The national Independence Day holiday is normally celebratory and hopeful. Yet conditions – economic, social, political, and geopolitical – are not the best, and require reflection.
In three years, our country will celebrate 200 years of freedom, but is still bound economically under the supervision of its creditors. It has been struggling for the last eight years – since it faced the threat of disorderly bankruptcy and was bound in every way – to regain its economic freedom.
Along with that, unfortunately, it faces a plethora of national issues and foreign threats.
The issue of the naming of FYROM has lingered for over a quarter century and seems like a festering wound that must be treated swiftly so as to restore peaceful conditions on our northern borders. Greek-Albanian relations must also be addressed.
The most critical national complication at this difficult economic juncture for Greece arises from an ever intensifying Turkish aggressiveness.
For some time now, our neighbours to the east insist on a strategy of tension, with constant rhetoric against Greece, and ever increasing claims in the Aegean and Cyprus. In general, they constantly raise issues and create an environment of instability in the region.
There is a surplus of insecurity, and the certitude of a long-term peace is being challenged, with all the related repercussions.
It is obvious from the above that Greece, leaving aside all other issues, may confront an emergency situation in the immediate future. For this reason, the country must be prepared for all eventualities.
Because preparation to address a potential national threat requires funds, the paramount duty right now must be to ensure economic recovery.
A country with a flowering economy can address any threat with greater ease.
All of the above is of exceptional significance at this juncture. It will be decided in the next 90 days whether the Greek economy will find a path to exiting the crisis, or whether it will continue bound, undermined, and unable to capably handle any affair of national import.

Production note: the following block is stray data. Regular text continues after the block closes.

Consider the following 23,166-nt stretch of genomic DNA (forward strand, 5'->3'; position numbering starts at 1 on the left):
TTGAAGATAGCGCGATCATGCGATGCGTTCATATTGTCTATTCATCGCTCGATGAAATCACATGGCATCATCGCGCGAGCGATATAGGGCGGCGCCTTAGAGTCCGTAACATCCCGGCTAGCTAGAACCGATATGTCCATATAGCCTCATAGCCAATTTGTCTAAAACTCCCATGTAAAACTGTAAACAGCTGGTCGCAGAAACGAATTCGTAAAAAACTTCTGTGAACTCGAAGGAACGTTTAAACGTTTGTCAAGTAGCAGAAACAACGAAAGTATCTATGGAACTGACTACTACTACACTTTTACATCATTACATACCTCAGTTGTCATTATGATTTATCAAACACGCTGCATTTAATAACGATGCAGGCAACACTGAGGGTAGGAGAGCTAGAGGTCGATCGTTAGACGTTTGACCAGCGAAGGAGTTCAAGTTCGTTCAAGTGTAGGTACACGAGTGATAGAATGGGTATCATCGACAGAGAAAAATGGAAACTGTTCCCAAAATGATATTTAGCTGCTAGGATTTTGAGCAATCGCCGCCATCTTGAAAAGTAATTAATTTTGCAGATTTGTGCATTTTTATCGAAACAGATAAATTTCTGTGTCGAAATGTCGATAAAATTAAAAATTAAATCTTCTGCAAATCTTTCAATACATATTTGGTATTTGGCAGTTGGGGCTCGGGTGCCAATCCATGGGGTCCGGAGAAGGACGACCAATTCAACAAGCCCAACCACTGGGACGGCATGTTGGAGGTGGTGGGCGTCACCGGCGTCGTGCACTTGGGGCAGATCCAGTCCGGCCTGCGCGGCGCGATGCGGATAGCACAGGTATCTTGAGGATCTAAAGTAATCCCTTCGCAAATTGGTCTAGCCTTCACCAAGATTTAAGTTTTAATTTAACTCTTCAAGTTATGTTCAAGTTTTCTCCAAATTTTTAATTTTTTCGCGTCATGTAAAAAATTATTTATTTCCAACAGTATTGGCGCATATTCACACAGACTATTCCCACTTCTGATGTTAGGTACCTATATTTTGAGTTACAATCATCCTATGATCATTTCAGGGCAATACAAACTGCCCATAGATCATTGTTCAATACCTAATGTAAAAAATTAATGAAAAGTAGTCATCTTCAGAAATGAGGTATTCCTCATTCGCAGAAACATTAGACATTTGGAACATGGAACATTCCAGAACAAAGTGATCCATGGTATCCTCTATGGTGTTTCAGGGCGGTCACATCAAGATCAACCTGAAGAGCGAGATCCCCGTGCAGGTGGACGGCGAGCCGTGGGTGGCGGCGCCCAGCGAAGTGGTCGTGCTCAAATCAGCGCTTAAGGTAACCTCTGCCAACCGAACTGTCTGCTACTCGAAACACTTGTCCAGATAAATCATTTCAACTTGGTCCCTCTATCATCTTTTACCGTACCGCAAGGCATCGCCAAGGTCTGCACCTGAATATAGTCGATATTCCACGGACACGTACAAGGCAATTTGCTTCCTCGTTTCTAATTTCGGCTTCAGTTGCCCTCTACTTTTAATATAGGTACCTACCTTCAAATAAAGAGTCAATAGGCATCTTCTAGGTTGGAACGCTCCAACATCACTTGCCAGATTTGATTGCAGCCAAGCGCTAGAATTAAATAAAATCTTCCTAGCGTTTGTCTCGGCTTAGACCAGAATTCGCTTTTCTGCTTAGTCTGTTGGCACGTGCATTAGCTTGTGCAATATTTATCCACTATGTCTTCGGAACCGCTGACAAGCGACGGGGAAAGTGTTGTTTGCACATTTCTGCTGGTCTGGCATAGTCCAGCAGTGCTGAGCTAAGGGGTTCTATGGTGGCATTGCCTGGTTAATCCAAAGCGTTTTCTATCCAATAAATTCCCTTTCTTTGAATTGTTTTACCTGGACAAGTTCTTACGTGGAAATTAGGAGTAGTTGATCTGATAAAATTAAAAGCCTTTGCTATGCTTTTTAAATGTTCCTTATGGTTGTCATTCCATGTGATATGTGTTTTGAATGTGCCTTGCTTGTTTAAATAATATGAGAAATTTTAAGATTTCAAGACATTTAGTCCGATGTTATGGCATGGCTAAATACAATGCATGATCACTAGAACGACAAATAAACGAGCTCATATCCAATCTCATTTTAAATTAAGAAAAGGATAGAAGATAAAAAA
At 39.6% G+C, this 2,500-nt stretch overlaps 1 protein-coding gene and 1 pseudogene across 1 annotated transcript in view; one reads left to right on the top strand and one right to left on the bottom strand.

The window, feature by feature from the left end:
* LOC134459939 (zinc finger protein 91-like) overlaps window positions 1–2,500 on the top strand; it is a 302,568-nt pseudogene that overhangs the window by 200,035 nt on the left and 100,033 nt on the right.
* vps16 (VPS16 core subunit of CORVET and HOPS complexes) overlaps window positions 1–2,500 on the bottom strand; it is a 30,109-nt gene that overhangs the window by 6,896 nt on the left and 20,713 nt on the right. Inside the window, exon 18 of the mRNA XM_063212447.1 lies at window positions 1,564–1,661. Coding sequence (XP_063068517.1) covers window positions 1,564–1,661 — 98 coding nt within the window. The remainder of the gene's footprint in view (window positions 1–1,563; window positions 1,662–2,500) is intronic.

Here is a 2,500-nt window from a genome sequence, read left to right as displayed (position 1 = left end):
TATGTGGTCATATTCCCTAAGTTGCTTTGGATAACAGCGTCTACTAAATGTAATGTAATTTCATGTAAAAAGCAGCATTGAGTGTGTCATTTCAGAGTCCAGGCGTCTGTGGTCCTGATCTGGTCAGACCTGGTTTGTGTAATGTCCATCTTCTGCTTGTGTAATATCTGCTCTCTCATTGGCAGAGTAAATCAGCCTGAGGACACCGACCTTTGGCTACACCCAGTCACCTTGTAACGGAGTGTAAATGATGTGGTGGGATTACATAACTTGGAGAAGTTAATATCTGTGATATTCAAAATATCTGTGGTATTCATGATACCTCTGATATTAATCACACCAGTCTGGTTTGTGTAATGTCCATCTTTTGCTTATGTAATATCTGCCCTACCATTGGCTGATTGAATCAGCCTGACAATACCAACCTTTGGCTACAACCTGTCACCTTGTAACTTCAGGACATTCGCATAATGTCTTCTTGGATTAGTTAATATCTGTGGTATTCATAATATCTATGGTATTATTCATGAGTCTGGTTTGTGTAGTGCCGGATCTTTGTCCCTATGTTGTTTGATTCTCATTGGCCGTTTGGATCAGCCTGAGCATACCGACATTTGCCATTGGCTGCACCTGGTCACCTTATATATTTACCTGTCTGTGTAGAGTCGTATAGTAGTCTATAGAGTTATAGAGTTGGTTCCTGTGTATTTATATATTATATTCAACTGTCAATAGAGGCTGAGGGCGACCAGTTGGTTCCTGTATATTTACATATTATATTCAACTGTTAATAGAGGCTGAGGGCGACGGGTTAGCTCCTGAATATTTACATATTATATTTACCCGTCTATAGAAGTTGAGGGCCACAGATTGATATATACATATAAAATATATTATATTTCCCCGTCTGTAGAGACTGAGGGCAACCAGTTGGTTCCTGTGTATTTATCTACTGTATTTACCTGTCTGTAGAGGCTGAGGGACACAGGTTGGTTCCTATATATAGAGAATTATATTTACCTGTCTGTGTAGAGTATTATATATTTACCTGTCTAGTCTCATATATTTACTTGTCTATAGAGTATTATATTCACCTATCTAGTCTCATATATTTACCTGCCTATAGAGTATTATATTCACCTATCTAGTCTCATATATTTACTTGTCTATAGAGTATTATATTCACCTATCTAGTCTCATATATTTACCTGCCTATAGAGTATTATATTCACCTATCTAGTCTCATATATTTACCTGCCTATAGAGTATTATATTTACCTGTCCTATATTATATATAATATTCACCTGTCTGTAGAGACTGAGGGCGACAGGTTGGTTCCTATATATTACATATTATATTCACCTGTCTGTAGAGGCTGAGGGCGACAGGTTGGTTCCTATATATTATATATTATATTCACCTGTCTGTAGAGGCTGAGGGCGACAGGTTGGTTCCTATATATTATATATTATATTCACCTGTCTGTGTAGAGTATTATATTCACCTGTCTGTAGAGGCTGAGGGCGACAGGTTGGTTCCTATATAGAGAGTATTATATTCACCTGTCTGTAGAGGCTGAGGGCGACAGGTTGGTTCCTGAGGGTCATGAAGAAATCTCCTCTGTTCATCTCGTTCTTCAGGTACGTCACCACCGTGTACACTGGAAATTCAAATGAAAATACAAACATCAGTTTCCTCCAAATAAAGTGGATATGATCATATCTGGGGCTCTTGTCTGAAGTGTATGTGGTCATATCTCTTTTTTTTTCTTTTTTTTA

On 21 June, it will be judged whether the country will leave behind, and on what terms, the bailout memorandums and the tying up of funds, choices, and capabilities for many years.
In that sense, it is of paramount importance for the future of the country and the nation to create the conditions to exit the memorandum and the crisis.
Taking back ownership in conducting economic policy is an issue of paramount national import.
Greece, unfortunately, has neither the time nor room for other choices. Now is the time, and this is the opportunity, for the country to undertake completely the commitment and responsibility of managing its economic affairs.
Domestic and foreign conditions require that the country commit itself to fiscal prudence and to meeting its international commitments, so as to be re-incorporated in a dignified manner in the international economic system, and so the economy and the management of revenues can return to our hands.
This is a national choice, in line with the March 25th commemoration of Independence Day. To the extent that it is achieved, it will allow us to celebrate with dignity in 2021 the bicentennial of our national rebirth.